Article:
An opportunity to undertake butterfly research and promote conservation and education at Semuliki National Park. Work undertaken at National Parks in Uganda is in collaboration with the Uganda National Council for Science and Technology (UNCST) and the park administration, the Uganda Wildlife Authority (UWA),
Working at Semuliki National Park provides a rare opportunity for participating in research within the biogeographical Guineo-Congolian region. This ecological zone comprising equatorial tropical lowland forests of the Congo Basin is typified by monodominant stands of the leguminous tree Cynometra alexandri, found to the east of the park. These trees create a dense closed canopy which promotes the damp and humid conditions that fruit-feeding butterflies prefer.
The research (together with increasing the number of recorded species) will focus on the distribution and composition of the fruit-feeding butterfly assemblage, commonly associated with Guineo-Congolian lowland forests. The eastern range extent of the majority of species making up this fruit-feeding butterfly assemblage only extends to Semuliki National Park. However, climate impact, effecting environmental changes, is modifying species distributions, especially the forest-restricted species making up the fruit-feeding butterfly assemblage. This can either be at large spatial scales or at the microhabitat level. Further research can then contribute to further understanding the ecology, evolution and conservation of the assemblage and expand on the PhD research an the consequences of environmental change on butterfly diversity.
The increasing impact from environmental and climate change on the diversity and stability of assemblages, makes assessing compositional trends important in contributing to the identification and development of indicator species as representatives of environmental and climate change.
There are research opportunities for both undergraduate and graduate research on the standardised monitoring of this assemblage and also to contribute to understanding some species life histories. For example, the life histories of the two most common fruit-feeding butterflies: Bebearia laetitioides and B. brunhilda are still unknown.
Semuliki National Park (labelled). The red areas represent surrounding forest loss within the last 25 years (www.terrapulse.com, 2021).
Charaxes hadrianus - this is a digitally enhanced National Museum of Scotland specimen. One of 41 species of Charaxes recorded at the park.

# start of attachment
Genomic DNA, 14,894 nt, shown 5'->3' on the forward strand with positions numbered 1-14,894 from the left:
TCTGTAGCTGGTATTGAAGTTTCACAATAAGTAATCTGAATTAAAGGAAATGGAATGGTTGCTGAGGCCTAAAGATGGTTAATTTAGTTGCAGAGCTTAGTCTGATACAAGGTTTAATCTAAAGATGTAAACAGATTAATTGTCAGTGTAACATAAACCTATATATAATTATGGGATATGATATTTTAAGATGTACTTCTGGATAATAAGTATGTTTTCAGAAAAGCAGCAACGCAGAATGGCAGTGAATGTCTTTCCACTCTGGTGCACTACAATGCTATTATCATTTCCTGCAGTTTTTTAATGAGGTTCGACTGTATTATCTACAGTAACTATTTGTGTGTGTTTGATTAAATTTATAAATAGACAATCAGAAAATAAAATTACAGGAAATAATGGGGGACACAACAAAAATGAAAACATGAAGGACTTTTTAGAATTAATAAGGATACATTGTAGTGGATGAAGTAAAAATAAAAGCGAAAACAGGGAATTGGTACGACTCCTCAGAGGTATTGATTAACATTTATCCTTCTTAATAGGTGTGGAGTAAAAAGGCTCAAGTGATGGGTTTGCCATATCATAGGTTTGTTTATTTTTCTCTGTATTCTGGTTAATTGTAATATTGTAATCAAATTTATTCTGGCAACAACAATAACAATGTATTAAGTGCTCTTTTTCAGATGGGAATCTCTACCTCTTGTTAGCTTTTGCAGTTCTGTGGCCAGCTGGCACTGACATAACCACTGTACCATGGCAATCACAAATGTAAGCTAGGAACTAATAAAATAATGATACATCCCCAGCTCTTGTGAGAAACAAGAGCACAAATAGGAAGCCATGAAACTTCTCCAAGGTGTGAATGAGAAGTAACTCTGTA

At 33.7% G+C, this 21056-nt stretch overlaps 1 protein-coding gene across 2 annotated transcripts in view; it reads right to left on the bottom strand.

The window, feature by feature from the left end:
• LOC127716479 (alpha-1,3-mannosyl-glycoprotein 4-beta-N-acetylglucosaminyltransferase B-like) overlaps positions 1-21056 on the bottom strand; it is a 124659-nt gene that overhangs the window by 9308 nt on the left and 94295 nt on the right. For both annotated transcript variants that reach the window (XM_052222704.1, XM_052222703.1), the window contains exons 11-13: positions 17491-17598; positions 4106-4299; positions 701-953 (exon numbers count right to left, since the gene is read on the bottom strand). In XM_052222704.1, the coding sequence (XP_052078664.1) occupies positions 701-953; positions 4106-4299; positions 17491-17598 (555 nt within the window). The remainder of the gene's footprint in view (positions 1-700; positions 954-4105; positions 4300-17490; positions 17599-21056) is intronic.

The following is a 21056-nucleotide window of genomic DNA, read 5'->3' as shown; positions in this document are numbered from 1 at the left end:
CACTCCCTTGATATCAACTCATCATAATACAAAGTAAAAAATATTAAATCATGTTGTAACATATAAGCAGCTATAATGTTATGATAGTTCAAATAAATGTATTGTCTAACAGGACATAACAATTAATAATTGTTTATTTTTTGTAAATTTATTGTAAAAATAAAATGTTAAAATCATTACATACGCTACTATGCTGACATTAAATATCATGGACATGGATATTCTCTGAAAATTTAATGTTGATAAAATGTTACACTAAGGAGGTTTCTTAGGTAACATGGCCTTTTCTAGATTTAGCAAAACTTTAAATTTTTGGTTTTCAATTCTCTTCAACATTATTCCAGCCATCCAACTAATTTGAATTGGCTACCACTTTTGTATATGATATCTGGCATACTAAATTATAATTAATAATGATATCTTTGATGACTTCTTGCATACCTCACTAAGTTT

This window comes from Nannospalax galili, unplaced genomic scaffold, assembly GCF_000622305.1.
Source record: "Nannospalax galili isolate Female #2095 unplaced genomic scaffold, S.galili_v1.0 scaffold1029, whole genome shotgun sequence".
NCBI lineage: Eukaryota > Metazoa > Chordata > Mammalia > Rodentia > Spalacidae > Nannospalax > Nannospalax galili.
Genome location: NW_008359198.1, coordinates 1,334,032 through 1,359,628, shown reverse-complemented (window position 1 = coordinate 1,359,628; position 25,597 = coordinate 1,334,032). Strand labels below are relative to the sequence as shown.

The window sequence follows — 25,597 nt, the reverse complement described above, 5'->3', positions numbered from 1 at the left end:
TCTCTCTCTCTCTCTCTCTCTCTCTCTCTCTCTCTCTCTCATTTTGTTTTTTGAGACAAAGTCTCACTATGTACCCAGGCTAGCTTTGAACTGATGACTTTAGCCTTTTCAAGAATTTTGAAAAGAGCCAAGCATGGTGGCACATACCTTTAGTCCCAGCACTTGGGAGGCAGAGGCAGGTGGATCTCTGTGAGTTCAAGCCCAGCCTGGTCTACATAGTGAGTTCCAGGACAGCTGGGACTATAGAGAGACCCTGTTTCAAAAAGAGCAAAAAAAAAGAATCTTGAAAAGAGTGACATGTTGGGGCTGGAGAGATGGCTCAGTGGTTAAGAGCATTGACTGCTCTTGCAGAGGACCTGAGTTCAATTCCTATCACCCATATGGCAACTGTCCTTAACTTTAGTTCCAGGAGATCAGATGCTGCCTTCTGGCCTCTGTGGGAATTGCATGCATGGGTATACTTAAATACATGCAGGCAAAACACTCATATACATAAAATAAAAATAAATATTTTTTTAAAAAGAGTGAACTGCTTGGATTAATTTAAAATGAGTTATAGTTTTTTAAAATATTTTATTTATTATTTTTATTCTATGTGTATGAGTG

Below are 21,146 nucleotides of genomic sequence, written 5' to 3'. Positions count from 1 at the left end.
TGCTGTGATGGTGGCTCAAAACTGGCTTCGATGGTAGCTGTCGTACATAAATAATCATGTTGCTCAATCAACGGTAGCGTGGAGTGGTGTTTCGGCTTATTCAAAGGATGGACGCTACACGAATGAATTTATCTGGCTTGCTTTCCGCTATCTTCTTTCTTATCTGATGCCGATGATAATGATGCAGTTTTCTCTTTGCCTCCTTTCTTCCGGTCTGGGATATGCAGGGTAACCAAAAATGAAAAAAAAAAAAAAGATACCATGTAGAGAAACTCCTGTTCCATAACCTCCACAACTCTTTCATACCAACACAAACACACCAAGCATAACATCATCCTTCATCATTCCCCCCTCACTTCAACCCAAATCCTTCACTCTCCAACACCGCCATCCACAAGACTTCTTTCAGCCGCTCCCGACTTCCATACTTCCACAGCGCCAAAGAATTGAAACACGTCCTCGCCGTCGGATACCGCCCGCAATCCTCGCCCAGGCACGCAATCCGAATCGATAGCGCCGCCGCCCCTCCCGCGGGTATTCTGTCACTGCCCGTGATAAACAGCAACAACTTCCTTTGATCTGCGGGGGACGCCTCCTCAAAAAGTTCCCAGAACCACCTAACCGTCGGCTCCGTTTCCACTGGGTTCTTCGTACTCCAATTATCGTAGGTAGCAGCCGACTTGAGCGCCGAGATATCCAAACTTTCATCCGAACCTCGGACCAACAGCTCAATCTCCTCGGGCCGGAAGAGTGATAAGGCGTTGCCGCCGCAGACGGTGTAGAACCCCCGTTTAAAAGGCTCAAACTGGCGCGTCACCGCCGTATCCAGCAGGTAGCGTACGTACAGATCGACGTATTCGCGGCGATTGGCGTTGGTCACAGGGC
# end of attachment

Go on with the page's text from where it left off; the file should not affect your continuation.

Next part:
Kind permission to use images have been provided by Lepidoptera Collections Department, The Royal Museum of Central Africa, Tervuren, Belgium https://www.africamuseum.be/ and from the publishers of The Butterflies of the world series: Goecke and Evers, Keltern, Germany http://www.goeckeevers.de/
The African Butterfly Research Institute (ABRI), Nairobi, Kenya. One of the most comprehensive collection of Afrotropical butterflies, which includes over 98% of described species. An unsurpassed resource for Semuliki National Park butterfly specimens, including many of the subspecies found at Semuliki. The link below provides information and contact details.
The Royal Museum of Central Africa, Tervuren, Belgium. Lepidoptera collections department. Many Lepidoptera type specimens from the museum collection have been digitised and can be accessed here https://www.africamuseum.be/en/research/collections_libraries/biology/collections/lepidoptera.
Specimens from this museum have been primarily collected from the Democratic Republic of Congo (DRC). These specimens
are therefore pertinent to the species found at Semuliki with its Guineo-Congolian influenced fauna and flora. Specimens from the Lepidoptera collections are also represented in the book 'Papillons du Zaire' referenced belwo.
General references and site links:
Berger, L.A., (1981). Papillons du Zaire, Weissenbruch, Brussels.
Davenport, T.R.D. & Howard, P. (1996). Semliki National Park Biodiversity Report. Forest Dept., Kampala.
Davenport, T.R.D., (2001). 'The Butterflies of Uganda - an annotated catalogue'. Wildlife Conservation Society, Tanzania.
Davenport, T.R.D. (2003). 'Endemic butterflies of the Albertine Rift - an annotated checklist'. Wildlife Conservation Society, Tanzania.
Dhungel, B. & Wahlberg, N. (2018). Molecular systematics of the subfamily Limenitidinae (Lepidoptera: Nymphalidae). PeerJ 6:e4311; DOI10.7717/peerj.4311. Shedding some light on phylogenetic genera relationships of the Limenitidinae subfamily using gene sequencing analysis.
Szabolcs, S., et al., (2020). Checklist of butterflies (Papilionoidea and Hesperioidea) of Uganda. Available online from the African Butterfly Database: abdb-africa.org.
Williams, M. C., (2015). 'Checklist of the butterflies of Uganda'. Available from the author (email@example.com).
Williams, M. C., (2023). Classification of the Afrotropical butterflies to generic level. Metamorphosis 26: 102-108. This website will follow the taxonomic classification of Afrotropical butterflies as presented here.